While it may seem hard to believe, the U.S. has the highest teen pregnancy rate in the industrialized world – that’s twice as high as in England or Canada. Almost half (46%) of high school teens admit they've had sex and in 2009, 34% of currently sexually active high school students said they did not use a condom the last time they had intercourse. As a result, as many as 750,000 American teenage girls get pregnant every year... and the consequences are lifelong.
- Teen mothers are less likely to complete high school (only one in three receives a high school diploma) and only 1.5% has a college degree by age 30.
- Nearly 80% of unmarried teen mothers end up on welfare, a much higher percentage than their older counterparts. Almost 50% of all teen mothers and over 75% of unmarried teen mothers began receiving welfare within five years of the birth of their first child.
- While we may imagine that a teen pregnancy is a the result of a one-time mistake, nearly 25% of teen mothers have a second birth before turning twenty.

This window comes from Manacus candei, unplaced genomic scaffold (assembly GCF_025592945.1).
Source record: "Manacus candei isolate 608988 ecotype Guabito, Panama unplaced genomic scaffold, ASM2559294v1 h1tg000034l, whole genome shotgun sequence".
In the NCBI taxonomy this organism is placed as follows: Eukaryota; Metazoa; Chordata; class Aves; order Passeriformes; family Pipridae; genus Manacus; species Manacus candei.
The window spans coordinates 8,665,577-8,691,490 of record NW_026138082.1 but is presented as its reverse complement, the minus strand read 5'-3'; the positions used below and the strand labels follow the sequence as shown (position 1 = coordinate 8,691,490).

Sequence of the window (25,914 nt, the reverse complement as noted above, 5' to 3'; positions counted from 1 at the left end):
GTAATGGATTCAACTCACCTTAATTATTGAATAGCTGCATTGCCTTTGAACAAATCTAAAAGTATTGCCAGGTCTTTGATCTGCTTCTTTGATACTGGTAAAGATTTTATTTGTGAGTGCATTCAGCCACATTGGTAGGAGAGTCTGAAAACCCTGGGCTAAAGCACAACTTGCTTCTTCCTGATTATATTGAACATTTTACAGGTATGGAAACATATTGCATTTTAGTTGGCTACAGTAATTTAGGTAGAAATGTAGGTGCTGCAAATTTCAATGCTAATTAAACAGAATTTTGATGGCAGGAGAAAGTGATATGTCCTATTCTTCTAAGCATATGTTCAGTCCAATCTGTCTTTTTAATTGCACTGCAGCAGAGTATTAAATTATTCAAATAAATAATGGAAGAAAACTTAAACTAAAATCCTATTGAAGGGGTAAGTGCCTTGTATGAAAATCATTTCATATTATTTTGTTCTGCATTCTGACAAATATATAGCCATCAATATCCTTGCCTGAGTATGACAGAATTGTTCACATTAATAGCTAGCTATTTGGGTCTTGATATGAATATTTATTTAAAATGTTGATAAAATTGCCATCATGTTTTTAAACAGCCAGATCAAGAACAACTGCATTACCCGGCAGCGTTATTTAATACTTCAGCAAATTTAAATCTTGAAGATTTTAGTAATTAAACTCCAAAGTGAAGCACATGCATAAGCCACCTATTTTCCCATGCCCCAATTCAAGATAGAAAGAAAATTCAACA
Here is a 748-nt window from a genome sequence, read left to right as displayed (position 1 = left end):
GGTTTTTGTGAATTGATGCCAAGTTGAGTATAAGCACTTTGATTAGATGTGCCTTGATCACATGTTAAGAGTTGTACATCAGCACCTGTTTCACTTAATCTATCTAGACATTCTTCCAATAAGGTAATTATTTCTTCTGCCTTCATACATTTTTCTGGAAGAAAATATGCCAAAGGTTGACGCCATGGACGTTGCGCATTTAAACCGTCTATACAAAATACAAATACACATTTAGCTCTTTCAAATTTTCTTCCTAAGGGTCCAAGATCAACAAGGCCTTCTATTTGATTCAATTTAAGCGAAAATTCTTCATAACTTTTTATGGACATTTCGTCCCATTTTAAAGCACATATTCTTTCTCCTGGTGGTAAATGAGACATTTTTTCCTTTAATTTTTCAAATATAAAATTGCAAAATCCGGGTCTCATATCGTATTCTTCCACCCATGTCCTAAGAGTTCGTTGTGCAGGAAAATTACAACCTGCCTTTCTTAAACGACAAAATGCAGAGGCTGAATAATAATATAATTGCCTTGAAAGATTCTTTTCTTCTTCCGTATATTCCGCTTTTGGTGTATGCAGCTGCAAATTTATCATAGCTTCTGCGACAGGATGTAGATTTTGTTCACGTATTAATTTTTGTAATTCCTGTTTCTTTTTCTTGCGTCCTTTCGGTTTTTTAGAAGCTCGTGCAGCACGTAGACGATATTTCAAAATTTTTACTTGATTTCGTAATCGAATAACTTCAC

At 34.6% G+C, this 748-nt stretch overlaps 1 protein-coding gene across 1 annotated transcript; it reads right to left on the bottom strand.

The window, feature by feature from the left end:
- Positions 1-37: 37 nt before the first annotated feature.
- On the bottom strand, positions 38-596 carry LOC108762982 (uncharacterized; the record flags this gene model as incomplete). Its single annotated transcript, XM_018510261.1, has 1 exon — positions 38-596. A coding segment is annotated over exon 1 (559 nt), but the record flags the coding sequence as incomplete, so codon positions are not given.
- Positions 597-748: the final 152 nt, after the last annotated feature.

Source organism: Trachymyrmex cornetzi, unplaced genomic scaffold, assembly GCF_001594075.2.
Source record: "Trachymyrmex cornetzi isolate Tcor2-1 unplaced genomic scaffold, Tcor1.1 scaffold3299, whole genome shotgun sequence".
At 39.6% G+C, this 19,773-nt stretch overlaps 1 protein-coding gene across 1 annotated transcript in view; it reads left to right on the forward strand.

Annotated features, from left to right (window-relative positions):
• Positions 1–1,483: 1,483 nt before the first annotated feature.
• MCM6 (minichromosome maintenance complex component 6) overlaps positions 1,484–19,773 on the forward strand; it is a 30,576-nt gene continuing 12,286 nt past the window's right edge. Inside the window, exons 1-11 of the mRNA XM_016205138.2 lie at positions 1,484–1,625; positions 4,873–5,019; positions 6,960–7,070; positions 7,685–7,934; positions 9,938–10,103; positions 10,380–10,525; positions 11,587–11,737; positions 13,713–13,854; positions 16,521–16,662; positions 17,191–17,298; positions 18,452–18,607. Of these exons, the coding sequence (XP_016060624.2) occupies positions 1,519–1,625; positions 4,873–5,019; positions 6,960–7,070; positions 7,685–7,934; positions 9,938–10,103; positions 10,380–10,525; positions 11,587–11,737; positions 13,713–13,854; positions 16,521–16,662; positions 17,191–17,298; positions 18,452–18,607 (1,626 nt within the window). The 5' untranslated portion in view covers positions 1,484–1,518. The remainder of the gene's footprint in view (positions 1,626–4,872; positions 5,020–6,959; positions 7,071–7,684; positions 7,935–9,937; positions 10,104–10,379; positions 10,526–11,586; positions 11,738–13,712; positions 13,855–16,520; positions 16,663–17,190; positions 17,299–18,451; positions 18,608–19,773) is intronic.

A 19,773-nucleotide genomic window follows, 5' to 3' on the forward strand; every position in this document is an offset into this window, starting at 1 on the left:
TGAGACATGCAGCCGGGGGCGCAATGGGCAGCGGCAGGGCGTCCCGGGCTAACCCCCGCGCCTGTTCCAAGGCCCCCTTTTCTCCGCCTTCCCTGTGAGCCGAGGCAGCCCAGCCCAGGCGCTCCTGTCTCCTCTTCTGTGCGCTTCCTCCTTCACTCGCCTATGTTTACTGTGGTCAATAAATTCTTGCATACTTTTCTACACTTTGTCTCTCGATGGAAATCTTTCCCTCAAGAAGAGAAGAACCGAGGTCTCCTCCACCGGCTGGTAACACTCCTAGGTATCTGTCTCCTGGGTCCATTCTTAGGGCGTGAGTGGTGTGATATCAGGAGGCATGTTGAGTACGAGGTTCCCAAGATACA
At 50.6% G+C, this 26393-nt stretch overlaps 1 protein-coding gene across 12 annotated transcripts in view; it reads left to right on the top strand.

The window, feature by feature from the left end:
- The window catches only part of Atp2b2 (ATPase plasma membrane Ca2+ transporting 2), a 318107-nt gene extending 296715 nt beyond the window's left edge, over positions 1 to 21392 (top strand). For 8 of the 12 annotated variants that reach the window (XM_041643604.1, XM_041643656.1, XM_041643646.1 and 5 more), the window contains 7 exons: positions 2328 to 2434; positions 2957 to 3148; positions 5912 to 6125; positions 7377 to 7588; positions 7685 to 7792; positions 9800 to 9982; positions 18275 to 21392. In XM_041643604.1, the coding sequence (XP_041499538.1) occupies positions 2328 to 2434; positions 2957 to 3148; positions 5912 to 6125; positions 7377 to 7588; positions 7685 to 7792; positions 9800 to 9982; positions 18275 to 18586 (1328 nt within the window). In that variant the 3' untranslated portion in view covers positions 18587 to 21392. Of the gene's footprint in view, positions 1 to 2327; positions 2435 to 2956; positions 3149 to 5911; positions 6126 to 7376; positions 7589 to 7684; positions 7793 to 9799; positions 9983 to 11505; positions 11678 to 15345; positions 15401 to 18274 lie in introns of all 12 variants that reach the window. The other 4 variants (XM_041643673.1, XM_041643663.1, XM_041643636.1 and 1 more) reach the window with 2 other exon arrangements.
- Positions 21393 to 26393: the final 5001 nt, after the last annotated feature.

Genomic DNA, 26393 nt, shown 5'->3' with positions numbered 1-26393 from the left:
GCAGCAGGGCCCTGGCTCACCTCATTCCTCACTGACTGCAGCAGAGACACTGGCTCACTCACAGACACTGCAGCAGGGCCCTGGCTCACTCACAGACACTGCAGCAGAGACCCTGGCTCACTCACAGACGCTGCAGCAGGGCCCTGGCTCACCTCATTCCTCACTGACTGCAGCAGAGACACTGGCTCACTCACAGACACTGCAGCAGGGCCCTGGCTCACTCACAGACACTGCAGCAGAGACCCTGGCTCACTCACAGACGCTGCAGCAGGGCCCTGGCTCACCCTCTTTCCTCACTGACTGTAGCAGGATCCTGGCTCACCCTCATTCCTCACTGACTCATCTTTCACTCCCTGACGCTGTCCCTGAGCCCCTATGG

- Teen mothers are less likely to qualify for a high-paying job since only two-thirds of teen moms have a high school diploma.
- Teen moms are less likely to attend college.
Children of Teen Mothers
- Babies of teen mothers are more likely to be born prematurely and at low birth weight, which raises the probabilities of infant death, blindness, deafness, chronic respiratory problems, mental retardation, mental illness, and cerebral palsy; it also doubles the chance that a child will later be diagnosed as having dyslexia, hyperactivity, or another disability.
- These children are also at greater risk of abuse and neglect.
- The sons of teen mothers are 13% more likely to end up in prison while teen daughters are 22% more likely to become teen mothers themselves.
- If an unmarried teen mother did not end up receiving her high school diploma, there is a 64% chance that the child will grow up in poverty. The child of a married high-school-graduate, however, has only a 7% chance of growing up in poverty.
Stay Teen 
Family First Aid